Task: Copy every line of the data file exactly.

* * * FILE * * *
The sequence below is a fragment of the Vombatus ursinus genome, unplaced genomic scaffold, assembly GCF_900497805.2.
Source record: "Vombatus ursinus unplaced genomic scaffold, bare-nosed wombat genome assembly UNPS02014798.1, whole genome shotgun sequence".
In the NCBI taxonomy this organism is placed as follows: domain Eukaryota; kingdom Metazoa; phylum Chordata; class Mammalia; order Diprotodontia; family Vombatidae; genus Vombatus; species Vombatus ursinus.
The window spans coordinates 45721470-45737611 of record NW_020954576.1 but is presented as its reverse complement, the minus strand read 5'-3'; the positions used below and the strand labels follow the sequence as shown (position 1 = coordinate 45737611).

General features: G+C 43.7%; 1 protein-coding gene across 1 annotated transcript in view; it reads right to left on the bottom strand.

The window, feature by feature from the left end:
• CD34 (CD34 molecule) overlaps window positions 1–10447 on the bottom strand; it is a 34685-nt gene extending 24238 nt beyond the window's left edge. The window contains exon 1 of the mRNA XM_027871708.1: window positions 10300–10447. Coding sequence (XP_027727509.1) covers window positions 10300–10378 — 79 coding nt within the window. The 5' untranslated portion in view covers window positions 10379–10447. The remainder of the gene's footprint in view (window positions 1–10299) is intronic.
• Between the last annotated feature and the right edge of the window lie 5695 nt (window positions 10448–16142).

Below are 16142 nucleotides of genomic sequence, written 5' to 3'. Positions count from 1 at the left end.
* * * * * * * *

The sequence below is a fragment of the Vombatus ursinus genome, unplaced genomic scaffold, assembly GCF_900497805.2.
Source record: "Vombatus ursinus unplaced genomic scaffold, bare-nosed wombat genome assembly UNPS02014798.1, whole genome shotgun sequence".
In the NCBI taxonomy this organism is placed as follows: domain Eukaryota; kingdom Metazoa; phylum Chordata; class Mammalia; order Diprotodontia; family Vombatidae; genus Vombatus; species Vombatus ursinus.
The window spans coordinates 45721470-45737611 of record NW_020954576.1 but is presented as its reverse complement, the minus strand read 5'-3'; the positions used below and the strand labels follow the sequence as shown (position 1 = coordinate 45737611).

General features: G+C 43.7%; 1 protein-coding gene across 1 annotated transcript in view; it reads right to left on the bottom strand.

The window, feature by feature from the left end:
• CD34 (CD34 molecule) overlaps window positions 1–10447 on the bottom strand; it is a 34685-nt gene extending 24238 nt beyond the window's left edge. The window contains exon 1 of the mRNA XM_027871708.1: window positions 10300–10447. Coding sequence (XP_027727509.1) covers window positions 10300–10378 — 79 coding nt within the window. The 5' untranslated portion in view covers window positions 10379–10447. The remainder of the gene's footprint in view (window positions 1–10299) is intronic.
• Between the last annotated feature and the right edge of the window lie 5695 nt (window positions 10448–16142).

Below are 16142 nucleotides of genomic sequence, written 5' to 3'. Positions count from 1 at the left end.